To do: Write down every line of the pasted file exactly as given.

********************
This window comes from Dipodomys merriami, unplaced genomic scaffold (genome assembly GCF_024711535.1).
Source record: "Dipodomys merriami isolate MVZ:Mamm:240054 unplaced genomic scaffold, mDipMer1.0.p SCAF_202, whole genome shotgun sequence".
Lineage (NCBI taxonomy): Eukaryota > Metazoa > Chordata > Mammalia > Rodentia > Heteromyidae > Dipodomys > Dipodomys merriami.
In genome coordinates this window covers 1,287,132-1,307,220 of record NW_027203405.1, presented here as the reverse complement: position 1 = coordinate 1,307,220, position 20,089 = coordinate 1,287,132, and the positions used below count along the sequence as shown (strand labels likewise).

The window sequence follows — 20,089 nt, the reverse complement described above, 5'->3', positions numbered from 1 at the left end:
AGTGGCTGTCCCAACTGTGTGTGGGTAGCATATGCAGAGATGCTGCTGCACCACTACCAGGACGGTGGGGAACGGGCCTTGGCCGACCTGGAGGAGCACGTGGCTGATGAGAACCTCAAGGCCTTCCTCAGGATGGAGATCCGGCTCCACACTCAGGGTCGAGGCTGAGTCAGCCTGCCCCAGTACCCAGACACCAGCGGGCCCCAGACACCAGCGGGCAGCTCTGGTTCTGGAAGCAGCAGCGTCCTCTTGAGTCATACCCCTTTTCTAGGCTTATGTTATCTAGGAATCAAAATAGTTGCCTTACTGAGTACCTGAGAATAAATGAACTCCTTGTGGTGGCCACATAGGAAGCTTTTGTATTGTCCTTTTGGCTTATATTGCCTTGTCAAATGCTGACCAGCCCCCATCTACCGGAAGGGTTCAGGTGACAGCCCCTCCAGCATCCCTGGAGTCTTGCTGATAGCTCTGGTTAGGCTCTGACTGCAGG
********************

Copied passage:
This window comes from Dipodomys merriami, unplaced genomic scaffold (genome assembly GCF_024711535.1).
Source record: "Dipodomys merriami isolate MVZ:Mamm:240054 unplaced genomic scaffold, mDipMer1.0.p SCAF_202, whole genome shotgun sequence".
Lineage (NCBI taxonomy): Eukaryota > Metazoa > Chordata > Mammalia > Rodentia > Heteromyidae > Dipodomys > Dipodomys merriami.
In genome coordinates this window covers 1,287,132-1,307,220 of record NW_027203405.1, presented here as the reverse complement: position 1 = coordinate 1,307,220, position 20,089 = coordinate 1,287,132, and the positions used below count along the sequence as shown (strand labels likewise).

The window sequence follows — 20,089 nt, the reverse complement described above, 5'->3', positions numbered from 1 at the left end:
AGTGGCTGTCCCAACTGTGTGTGGGTAGCATATGCAGAGATGCTGCTGCACCACTACCAGGACGGTGGGGAACGGGCCTTGGCCGACCTGGAGGAGCACGTGGCTGATGAGAACCTCAAGGCCTTCCTCAGGATGGAGATCCGGCTCCACACTCAGGGTCGAGGCTGAGTCAGCCTGCCCCAGTACCCAGACACCAGCGGGCCCCAGACACCAGCGGGCAGCTCTGGTTCTGGAAGCAGCAGCGTCCTCTTGAGTCATACCCCTTTTCTAGGCTTATGTTATCTAGGAATCAAAATAGTTGCCTTACTGAGTACCTGAGAATAAATGAACTCCTTGTGGTGGCCACATAGGAAGCTTTTGTATTGTCCTTTTGGCTTATATTGCCTTGTCAAATGCTGACCAGCCCCCATCTACCGGAAGGGTTCAGGTGACAGCCCCTCCAGCATCCCTGGAGTCTTGCTGATAGCTCTGGTTAGGCTCTGACTGCAGG